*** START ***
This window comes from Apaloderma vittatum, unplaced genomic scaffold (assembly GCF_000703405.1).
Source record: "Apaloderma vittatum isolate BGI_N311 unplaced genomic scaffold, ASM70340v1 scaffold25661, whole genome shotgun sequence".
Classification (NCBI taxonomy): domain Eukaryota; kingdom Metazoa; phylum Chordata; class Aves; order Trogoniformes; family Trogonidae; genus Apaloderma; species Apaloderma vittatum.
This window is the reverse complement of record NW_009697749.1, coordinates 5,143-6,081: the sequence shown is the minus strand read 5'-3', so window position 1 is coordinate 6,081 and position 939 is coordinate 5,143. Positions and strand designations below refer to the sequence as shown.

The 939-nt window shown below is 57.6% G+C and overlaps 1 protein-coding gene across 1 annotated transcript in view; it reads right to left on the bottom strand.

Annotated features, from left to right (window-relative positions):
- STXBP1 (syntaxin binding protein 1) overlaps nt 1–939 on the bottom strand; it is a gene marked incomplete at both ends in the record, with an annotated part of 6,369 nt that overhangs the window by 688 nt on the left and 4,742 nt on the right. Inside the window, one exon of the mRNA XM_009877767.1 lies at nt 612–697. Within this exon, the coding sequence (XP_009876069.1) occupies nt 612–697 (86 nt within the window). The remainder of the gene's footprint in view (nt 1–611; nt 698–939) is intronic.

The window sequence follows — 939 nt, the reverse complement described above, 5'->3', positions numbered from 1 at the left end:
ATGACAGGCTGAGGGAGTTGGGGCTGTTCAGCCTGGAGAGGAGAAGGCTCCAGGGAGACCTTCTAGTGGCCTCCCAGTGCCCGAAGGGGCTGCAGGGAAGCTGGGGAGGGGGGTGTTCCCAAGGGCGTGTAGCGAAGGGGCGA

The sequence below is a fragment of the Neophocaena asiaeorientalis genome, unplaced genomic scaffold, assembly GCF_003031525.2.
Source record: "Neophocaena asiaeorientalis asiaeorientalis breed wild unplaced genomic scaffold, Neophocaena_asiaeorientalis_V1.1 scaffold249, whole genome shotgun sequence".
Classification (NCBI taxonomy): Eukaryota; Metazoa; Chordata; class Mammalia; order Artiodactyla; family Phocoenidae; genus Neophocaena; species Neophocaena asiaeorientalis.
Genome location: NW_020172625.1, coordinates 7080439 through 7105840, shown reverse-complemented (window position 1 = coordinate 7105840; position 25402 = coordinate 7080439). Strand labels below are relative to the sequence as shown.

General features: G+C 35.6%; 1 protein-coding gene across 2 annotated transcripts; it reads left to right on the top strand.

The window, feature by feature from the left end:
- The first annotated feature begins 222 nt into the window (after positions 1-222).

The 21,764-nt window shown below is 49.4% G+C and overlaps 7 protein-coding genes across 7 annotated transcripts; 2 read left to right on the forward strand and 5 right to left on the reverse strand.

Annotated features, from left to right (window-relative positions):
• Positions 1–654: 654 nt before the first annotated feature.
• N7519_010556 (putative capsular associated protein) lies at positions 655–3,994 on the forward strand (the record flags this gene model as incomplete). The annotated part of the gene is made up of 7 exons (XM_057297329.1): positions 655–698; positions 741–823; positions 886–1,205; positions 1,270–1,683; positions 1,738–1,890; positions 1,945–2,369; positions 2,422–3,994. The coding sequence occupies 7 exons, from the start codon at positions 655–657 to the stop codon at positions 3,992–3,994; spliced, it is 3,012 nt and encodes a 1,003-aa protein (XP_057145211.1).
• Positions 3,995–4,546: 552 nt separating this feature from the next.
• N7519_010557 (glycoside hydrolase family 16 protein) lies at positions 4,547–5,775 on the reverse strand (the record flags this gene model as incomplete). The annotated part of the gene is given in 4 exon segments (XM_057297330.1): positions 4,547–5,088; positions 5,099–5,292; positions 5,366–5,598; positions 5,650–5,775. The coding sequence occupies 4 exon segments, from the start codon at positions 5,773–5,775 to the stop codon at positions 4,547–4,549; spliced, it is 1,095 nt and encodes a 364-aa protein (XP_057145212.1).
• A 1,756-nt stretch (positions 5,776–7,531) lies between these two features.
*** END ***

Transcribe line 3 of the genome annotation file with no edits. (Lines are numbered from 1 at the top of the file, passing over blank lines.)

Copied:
Classification (NCBI taxonomy): domain Eukaryota; kingdom Metazoa; phylum Chordata; class Aves; order Trogoniformes; family Trogonidae; genus Apaloderma; species Apaloderma vittatum.